Another facet of data quality is continuity analysis, which typically is performed to confirm a consecutive, non-overlapping, and unbroken history of the events represented by the data. For example, continuity analysis might assess whether daily membership data are available for each school day (and, in fact, only once for each day) in an academic year prior to generating an average daily membership for the entire year. If average daily membership were to be generated for each grading period, these data would need to be available consecutively from the first through the last school day of the grading period. Common continuity measures include the ratio of entities with a defective history to those with a defect-free history. More complex measures examine the size of the gap or overlap when defects occur.
Contiguity testing further assesses the logical sequencing of data in a data set. For example, contiguity measures might be used to assess whether the date a student passes the state's exit exam always occurs prior to the date of graduation. Contiguity evaluation generally is based on business rules, as well as other guidelines and standards expressed in metadata, to define the logic against which data are assessed. Typical contiguity measures include the ratio of entities with a defective history to entities with a defect-free history. More complex measures examine the frequency with which particular steps in a required sequence are skipped or recorded out of order.
Currency refers to the age or "freshness" of the data—that is, how "current" it is. Currency usually represents the time difference between the present date and the date when data were entered in the database. It often is measured in terms of the gap (the number of hours, days, months, or years) between the current date and the date of the most recent data available. This type of information is most important when great changes in data values can occur over short periods of time, or when data are used routinely but not collected very frequently. The effect on the end user can be significant—for example, a user should know if the "latest" enrollment data were collected eight months previously.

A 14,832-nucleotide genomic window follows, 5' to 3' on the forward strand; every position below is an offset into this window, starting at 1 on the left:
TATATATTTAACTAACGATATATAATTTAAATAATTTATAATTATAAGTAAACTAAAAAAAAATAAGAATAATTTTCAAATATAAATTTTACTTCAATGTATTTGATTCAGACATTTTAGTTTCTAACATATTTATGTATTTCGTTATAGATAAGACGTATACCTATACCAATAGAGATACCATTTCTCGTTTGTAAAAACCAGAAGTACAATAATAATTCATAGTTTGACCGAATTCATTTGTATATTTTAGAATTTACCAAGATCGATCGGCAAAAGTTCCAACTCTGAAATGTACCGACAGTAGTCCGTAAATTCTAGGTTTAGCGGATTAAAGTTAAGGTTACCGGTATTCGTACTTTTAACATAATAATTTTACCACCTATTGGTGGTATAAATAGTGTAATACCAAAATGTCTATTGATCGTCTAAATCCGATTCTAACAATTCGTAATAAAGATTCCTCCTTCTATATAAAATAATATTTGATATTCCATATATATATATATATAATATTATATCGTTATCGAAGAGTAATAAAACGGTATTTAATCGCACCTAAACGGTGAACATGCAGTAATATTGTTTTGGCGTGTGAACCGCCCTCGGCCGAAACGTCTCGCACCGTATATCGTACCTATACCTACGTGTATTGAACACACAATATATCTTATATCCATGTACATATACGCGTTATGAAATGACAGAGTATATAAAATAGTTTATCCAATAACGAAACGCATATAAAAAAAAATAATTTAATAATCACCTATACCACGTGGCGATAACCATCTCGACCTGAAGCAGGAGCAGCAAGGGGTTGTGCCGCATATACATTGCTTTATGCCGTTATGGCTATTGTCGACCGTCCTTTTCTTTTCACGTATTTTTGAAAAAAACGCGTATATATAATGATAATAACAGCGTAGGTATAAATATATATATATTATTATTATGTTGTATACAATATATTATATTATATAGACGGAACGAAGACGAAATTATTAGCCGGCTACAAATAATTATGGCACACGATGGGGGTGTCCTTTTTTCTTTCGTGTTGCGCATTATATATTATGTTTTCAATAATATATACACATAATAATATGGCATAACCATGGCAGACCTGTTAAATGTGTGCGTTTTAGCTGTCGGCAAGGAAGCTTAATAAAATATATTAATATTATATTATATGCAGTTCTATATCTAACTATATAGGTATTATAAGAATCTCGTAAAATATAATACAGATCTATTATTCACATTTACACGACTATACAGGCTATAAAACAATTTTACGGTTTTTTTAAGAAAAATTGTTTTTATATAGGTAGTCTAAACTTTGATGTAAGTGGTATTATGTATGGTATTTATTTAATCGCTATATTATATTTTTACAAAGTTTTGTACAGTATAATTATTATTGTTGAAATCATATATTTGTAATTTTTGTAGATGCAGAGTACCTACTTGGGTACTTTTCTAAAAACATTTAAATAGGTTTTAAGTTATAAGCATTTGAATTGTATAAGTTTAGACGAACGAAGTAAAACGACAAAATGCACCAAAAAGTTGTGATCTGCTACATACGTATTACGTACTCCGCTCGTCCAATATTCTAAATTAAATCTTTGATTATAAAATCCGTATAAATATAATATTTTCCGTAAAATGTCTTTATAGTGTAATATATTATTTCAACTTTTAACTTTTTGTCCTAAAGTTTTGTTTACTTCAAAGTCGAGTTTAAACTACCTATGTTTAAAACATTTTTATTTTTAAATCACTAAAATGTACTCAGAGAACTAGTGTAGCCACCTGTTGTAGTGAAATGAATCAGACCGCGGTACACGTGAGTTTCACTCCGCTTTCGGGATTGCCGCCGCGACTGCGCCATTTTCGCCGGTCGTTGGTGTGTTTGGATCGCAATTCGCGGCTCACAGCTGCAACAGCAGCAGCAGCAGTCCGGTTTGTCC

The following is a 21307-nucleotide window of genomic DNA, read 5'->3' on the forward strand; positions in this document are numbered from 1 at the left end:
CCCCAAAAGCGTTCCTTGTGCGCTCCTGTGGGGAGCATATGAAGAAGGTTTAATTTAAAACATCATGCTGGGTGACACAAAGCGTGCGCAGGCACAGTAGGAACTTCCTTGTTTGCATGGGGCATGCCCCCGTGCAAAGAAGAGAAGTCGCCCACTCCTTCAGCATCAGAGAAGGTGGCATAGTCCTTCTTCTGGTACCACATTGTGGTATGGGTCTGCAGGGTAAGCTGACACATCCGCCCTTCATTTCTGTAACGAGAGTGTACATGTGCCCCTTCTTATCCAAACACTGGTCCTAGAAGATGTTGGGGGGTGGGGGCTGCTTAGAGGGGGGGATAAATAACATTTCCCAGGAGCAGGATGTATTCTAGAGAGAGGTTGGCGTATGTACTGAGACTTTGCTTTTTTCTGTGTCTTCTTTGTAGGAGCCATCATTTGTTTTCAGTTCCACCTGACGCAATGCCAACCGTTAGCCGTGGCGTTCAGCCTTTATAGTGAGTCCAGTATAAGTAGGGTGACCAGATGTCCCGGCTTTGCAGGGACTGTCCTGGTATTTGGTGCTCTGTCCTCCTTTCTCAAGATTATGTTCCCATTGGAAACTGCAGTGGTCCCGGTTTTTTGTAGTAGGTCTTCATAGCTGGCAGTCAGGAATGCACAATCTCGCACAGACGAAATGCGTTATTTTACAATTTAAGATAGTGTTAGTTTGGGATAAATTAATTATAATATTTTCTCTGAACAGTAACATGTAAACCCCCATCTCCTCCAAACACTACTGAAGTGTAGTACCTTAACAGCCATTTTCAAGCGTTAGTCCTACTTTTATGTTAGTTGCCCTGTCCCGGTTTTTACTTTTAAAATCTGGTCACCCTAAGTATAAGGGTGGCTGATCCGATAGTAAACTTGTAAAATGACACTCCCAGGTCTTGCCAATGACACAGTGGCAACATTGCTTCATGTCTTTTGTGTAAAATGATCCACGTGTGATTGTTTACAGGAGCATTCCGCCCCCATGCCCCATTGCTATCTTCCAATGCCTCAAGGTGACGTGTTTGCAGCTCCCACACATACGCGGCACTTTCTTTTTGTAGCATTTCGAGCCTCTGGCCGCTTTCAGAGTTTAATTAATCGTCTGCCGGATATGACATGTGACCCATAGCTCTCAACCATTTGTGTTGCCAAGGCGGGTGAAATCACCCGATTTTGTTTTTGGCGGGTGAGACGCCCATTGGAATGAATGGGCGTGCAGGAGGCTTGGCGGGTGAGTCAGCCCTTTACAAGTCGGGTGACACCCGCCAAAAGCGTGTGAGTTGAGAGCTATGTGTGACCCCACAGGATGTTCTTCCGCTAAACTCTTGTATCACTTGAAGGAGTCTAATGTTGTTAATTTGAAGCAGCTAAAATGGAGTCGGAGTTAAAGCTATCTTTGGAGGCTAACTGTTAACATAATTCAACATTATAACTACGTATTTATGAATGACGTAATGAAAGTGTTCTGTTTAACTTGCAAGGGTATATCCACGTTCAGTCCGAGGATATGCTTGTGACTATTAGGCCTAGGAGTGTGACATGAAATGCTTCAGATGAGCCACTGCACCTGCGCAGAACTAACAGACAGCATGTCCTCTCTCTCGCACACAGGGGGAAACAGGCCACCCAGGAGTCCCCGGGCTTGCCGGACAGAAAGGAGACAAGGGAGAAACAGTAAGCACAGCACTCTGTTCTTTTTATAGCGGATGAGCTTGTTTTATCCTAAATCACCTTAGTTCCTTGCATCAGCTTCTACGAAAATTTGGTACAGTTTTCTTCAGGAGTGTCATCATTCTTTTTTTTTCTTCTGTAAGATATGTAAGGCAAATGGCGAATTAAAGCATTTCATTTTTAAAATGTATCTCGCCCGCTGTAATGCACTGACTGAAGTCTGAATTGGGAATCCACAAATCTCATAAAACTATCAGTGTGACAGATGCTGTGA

An extension of currency is punctuality, which is a measure of how quickly access is provided to recent data. For example, if student addresses are updated in May, when are they available to the transportation office for planning the following school year's bus routes? Punctuality is sometimes referred to as timeliness (are the data available for use when needed) and may also be used to establish schedules that describe when new data can be expected. The punctuality measure may vary for the same set of data depending on audience type; for example, a data set may be available for internal planning purposes more quickly than for external reporting.
Data verification is the practice of confirming that data are accurate, and data validation refers to the practice of confirming that data agree with expectations of reasonable values and accepted norms. These are integral concepts in the production of quality data (see exhibit 3.4). Metadata can document the results of various statistical and procedural techniques used to verify and validate data. These include response and documentation audits, such as an examination of records that substantiate data submitted by a respondent; cross-checks, which refers to the practice of "checking" data from different collections for consistency; and value edits, which, for example, can compare entered data to maximum or minimum expected values. Exhibit 3.3 provides a real world example of how these metadata concepts might be applied to a data element in a metadata system.